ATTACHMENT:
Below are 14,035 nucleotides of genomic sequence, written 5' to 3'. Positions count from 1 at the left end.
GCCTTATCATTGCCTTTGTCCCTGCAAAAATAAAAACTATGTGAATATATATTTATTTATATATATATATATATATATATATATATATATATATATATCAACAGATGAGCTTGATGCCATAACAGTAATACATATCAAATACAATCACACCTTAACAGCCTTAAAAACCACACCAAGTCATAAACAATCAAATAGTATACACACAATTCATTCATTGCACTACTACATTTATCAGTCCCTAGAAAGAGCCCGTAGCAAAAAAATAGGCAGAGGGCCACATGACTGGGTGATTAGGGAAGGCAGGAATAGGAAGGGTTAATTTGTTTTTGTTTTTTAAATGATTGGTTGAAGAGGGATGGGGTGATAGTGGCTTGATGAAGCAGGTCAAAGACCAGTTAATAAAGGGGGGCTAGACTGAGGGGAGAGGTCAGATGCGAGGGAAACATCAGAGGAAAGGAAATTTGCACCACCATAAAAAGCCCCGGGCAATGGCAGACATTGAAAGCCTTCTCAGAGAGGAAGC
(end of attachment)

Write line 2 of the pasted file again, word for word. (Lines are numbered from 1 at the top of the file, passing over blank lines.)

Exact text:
GCCTTATCATTGCCTTTGTCCCTGCAAAAATAAAAACTATGTGAATATATATTTATTTATATATATATATATATATATATATATATATATATATATATCAACAGATGAGCTTGATGCCATAACAGTAATACATATCAAATACAATCACACCTTAACAGCCTTAAAAACCACACCAAGTCATAAACAATCAAATAGTATACACACAATTCATTCATTGCACTACTACATTTATCAGTCCCTAGAAAGAGCCCGTAGCAAAAAAATAGGCAGAGGGCCACATGACTGGGTGATTAGGGAAGGCAGGAATAGGAAGGGTTAATTTGTTTTTGTTTTTTAAATGATTGGTTGAAGAGGGATGGGGTGATAGTGGCTTGATGAAGCAGGTCAAAGACCAGTTAATAAAGGGGGGCTAGACTGAGGGGAGAGGTCAGATGCGAGGGAAACATCAGAGGAAAGGAAATTTGCACCACCATAAAAAGCCCCGGGCAATGGCAGACATTGAAAGCCTTCTCAGAGAGGAAGC